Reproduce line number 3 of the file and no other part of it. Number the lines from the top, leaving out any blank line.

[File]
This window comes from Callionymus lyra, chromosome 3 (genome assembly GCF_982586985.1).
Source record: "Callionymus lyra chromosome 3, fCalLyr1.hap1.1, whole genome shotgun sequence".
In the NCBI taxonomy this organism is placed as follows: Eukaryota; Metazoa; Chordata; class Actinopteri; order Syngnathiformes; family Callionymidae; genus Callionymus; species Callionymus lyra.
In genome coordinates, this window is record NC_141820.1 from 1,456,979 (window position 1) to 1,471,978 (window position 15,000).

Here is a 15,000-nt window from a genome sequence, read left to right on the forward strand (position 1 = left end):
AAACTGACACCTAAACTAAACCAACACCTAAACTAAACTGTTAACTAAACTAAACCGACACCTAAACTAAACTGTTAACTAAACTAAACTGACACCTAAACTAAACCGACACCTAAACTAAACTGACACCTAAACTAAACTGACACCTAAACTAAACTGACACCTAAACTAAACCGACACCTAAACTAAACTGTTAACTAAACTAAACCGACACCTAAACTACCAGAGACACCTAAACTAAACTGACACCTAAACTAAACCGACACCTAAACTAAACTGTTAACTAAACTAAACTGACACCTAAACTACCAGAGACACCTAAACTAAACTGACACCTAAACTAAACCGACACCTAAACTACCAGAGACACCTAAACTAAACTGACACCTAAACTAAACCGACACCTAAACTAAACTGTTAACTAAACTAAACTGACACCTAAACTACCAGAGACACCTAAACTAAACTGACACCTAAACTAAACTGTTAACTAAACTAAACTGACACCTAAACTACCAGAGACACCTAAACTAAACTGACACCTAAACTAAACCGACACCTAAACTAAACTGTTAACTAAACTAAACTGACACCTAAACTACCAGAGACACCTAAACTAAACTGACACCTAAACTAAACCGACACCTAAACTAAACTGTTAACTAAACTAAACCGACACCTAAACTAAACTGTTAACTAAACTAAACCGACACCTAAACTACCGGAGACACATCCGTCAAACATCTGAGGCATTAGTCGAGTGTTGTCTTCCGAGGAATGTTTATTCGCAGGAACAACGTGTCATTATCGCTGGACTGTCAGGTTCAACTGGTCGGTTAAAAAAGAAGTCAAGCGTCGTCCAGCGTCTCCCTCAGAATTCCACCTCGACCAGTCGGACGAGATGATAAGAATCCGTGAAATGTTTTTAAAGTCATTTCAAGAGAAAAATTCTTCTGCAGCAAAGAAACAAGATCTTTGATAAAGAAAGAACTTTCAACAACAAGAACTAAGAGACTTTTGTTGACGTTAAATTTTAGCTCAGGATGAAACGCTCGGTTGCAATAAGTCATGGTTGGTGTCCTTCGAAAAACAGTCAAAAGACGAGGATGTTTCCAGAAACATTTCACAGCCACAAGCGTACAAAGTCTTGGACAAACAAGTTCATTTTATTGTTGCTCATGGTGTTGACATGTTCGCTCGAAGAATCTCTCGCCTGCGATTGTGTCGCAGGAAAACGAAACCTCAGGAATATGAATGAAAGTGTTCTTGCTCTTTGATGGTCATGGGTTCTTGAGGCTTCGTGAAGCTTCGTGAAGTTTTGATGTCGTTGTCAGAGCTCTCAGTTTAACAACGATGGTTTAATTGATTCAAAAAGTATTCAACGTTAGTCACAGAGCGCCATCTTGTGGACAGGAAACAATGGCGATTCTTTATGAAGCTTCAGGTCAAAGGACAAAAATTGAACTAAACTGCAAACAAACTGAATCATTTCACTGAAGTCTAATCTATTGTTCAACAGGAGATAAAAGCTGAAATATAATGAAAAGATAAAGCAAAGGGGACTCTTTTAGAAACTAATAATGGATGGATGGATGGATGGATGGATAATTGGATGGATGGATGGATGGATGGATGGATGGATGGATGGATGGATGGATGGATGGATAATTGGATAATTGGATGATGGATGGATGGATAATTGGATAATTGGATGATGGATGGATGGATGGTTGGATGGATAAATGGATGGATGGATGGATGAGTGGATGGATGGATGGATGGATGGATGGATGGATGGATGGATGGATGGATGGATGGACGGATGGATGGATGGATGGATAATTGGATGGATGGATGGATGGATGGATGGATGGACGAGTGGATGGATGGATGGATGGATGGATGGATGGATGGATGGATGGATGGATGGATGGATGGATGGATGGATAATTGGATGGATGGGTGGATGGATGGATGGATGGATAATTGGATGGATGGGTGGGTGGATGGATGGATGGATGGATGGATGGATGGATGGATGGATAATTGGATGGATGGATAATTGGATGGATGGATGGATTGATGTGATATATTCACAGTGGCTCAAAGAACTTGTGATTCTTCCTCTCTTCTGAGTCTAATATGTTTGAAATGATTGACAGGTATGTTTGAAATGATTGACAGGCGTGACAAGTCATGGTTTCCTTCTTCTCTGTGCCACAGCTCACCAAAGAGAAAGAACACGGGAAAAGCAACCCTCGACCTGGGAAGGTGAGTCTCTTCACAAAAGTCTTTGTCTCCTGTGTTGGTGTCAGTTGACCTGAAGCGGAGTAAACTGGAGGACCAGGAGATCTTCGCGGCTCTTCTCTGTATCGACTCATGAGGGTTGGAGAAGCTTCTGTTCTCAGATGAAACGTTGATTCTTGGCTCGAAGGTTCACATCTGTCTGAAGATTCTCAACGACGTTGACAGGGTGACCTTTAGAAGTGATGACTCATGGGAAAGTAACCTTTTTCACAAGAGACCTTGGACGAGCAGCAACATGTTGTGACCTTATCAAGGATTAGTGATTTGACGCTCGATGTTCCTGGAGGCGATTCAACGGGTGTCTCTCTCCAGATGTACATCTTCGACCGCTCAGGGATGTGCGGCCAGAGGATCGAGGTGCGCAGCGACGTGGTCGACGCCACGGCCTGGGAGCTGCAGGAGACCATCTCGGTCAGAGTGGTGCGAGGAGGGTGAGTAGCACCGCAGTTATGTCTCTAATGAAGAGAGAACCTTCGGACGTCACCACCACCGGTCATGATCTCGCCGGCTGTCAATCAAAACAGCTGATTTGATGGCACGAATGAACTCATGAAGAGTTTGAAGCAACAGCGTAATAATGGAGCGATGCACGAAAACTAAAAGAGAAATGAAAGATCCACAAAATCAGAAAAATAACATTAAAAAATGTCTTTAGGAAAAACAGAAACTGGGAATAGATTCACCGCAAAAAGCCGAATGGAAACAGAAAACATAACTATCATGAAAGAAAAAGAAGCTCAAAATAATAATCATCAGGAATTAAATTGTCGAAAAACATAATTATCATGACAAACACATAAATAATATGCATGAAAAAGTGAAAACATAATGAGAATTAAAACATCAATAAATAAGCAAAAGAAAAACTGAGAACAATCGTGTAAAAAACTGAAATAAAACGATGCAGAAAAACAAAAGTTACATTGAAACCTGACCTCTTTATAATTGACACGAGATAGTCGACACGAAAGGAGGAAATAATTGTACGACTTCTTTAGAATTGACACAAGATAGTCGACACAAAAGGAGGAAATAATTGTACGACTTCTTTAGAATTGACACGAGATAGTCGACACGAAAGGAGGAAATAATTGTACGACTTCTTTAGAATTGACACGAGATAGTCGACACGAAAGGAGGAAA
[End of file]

In the NCBI taxonomy this organism is placed as follows: Eukaryota; Metazoa; Chordata; class Actinopteri; order Syngnathiformes; family Callionymidae; genus Callionymus; species Callionymus lyra.